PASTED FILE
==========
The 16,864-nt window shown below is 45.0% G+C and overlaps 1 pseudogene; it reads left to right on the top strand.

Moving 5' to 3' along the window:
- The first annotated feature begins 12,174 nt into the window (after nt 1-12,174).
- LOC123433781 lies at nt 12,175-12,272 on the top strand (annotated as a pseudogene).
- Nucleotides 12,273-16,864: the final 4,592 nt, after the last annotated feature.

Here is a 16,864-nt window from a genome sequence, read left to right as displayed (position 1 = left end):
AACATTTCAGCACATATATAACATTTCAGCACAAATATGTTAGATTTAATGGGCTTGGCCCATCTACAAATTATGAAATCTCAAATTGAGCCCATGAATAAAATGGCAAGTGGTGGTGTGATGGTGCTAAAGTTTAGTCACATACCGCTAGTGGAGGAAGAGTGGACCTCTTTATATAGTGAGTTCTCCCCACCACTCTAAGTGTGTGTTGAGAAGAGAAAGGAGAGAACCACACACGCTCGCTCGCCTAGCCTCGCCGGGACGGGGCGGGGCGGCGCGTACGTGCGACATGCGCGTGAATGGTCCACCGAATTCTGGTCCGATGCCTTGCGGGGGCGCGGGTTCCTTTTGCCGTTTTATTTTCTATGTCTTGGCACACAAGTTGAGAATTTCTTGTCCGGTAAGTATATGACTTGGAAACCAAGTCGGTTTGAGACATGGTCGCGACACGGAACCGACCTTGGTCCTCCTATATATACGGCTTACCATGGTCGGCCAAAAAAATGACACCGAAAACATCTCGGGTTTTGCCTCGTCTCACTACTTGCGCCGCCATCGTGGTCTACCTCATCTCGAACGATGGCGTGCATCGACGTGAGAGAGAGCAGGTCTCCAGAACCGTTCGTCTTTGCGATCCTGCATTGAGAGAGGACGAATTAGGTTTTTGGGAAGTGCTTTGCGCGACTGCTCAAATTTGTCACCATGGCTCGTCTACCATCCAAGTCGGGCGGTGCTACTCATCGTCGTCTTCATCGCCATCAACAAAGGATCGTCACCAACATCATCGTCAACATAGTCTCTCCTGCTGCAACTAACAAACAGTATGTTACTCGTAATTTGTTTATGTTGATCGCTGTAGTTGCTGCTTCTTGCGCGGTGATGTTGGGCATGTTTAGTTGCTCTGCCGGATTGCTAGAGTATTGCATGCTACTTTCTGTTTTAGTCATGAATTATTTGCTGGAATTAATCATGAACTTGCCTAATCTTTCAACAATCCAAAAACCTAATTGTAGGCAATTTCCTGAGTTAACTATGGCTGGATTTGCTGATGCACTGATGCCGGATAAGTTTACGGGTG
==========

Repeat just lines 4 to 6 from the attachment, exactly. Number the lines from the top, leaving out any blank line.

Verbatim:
- LOC123433781 lies at nt 12,175-12,272 on the top strand (annotated as a pseudogene).
- Nucleotides 12,273-16,864: the final 4,592 nt, after the last annotated feature.

Here is a 16,864-nt window from a genome sequence, read left to right as displayed (position 1 = left end):